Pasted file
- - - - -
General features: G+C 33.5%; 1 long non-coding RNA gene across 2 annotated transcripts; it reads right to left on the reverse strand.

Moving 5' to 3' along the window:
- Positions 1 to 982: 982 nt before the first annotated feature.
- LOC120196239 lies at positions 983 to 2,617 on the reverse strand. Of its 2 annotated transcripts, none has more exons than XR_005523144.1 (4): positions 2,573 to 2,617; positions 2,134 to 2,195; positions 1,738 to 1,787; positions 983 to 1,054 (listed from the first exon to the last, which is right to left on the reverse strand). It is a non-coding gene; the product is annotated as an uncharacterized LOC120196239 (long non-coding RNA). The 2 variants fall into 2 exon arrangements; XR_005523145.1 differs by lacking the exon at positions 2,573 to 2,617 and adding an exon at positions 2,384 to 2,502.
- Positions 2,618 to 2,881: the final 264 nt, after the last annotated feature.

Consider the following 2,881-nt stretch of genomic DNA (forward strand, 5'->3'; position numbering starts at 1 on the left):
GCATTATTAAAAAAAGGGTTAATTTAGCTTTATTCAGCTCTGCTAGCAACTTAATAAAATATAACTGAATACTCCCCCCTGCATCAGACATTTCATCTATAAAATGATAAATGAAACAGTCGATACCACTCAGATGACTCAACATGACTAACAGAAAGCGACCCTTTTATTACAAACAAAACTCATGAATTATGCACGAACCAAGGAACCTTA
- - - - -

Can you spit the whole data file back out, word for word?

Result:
General features: G+C 33.5%; 1 long non-coding RNA gene across 2 annotated transcripts; it reads right to left on the reverse strand.

Moving 5' to 3' along the window:
- Positions 1 to 982: 982 nt before the first annotated feature.
- LOC120196239 lies at positions 983 to 2,617 on the reverse strand. Of its 2 annotated transcripts, none has more exons than XR_005523144.1 (4): positions 2,573 to 2,617; positions 2,134 to 2,195; positions 1,738 to 1,787; positions 983 to 1,054 (listed from the first exon to the last, which is right to left on the reverse strand). It is a non-coding gene; the product is annotated as an uncharacterized LOC120196239 (long non-coding RNA). The 2 variants fall into 2 exon arrangements; XR_005523145.1 differs by lacking the exon at positions 2,573 to 2,617 and adding an exon at positions 2,384 to 2,502.
- Positions 2,618 to 2,881: the final 264 nt, after the last annotated feature.

Consider the following 2,881-nt stretch of genomic DNA (forward strand, 5'->3'; position numbering starts at 1 on the left):
GCATTATTAAAAAAAGGGTTAATTTAGCTTTATTCAGCTCTGCTAGCAACTTAATAAAATATAACTGAATACTCCCCCCTGCATCAGACATTTCATCTATAAAATGATAAATGAAACAGTCGATACCACTCAGATGACTCAACATGACTAACAGAAAGCGACCCTTTTATTACAAACAAAACTCATGAATTATGCACGAACCAAGGAACCTTA